California fishermen might need to swap out the content of their tackle boxes, depending on the progress of a proposed state regulation targeting what are considered chemically hazardous weights and sinkers.
Fishing tackle has landed on a list of potentially perilous product categories released by California’s Department of Toxic Substances Control. In compiling the list, the state agency has launched what will likely be a years-long process that could lead to certain products being labeled, restricted, or banned outright.
Lead products that anglers cast into lakes and streams are particularly harmful to wildlife, according to a department draft document estimating that “hundreds of tons” of fishing products end up in the environment.
“Poisoning associated with the ingestion of lead fishing weights has been well documented in a variety of bird and animal species around the world, including swans, waterfowl, gulls, turtles, cranes, herons, pelicans, and others,” the document states.
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The draft has spurred protests from organizations such as the California Sportfishing League. The organization’s head, who also manages state government relations for the National Marine Manufacturers Association, decried “another hit against the everyday fisherman” and called the proposed change a solution in search of a problem.
“There’s the assumption there that there is the degradation and there is the damage, and I don’t see anything that says there is,” said California Sportfishing League president David Dickerson. “What we’re saying is the ingestion is very small and it does not affect the population of the wildlife.”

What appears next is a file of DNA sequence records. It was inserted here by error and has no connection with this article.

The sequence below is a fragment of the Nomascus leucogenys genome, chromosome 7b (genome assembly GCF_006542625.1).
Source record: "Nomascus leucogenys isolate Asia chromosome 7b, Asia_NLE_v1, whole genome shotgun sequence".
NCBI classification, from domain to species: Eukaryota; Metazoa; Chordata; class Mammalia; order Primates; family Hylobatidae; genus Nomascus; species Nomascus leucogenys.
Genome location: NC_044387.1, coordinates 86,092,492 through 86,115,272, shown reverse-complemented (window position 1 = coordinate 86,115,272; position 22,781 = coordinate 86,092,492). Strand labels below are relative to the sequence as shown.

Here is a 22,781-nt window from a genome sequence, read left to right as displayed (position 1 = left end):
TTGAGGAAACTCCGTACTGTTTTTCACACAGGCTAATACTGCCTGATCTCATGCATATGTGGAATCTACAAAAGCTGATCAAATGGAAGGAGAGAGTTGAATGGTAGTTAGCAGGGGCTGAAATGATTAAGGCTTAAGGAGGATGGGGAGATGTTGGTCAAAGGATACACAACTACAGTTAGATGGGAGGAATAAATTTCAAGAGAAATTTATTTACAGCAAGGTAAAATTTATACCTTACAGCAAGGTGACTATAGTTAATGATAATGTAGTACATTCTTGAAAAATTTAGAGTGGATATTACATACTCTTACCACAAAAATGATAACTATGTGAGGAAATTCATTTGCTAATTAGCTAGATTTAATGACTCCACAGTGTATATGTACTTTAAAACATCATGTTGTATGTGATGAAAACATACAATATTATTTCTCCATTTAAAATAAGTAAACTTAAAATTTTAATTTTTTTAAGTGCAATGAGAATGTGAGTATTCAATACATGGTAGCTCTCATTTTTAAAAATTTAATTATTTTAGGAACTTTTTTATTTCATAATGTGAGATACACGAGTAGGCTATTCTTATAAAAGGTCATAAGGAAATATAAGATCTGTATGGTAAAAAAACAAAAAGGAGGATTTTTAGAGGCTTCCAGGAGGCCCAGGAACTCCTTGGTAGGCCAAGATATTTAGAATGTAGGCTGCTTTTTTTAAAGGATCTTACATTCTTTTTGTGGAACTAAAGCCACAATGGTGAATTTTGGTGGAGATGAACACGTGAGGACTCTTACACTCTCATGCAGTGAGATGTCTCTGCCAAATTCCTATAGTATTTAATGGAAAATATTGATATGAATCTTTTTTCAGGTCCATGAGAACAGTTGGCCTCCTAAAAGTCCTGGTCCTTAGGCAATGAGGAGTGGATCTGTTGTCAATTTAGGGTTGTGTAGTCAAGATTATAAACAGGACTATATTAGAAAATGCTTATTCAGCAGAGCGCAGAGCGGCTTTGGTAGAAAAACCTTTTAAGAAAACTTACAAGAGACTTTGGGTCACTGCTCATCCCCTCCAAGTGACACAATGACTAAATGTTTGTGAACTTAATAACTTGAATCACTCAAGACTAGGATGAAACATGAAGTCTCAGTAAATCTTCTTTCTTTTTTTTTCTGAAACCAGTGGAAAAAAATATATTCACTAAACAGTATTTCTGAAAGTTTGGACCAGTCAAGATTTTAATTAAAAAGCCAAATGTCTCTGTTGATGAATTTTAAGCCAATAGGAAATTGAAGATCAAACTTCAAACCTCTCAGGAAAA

Not so, say environmental advocates who have studied the issue. Jeff Miller of the Center for Biological Diversity pointed to a body of research his organization spotlighted when it unsuccessfully prodded the federal Environmental Protection Agency to address lead tackle.
“The science on small amounts of lead causing health problems and mortality for birds is pretty robust,” Miller said. “We know the effects of lead, we know it doesn’t take a lot of lead to kill a bird, and we know birds that are picking up these lead sinkers and ingesting them thinking they’re pebbles or grit.”
Concerns over the potential repercussions mirror last year’s debate over legislation banning lead ammunition in California by 2019. While proponents argued that lead bullets pose a risk to wildlife and can be replaced with other, less toxic types of ammunition, critics warned of the cost to both manufacturers and hunters. Fishermen voice similar arguments.
“We knew when they were coming after lead ammo that lead tackle was going to be next,” said Jim Martin, West Coast director for the Recreational Fishing Alliance. “A lot of people have enough lead to last the rest of their lives in their tacklebox. At what point do you say, you can’t use this any more and you need to buy an expensive alternative?”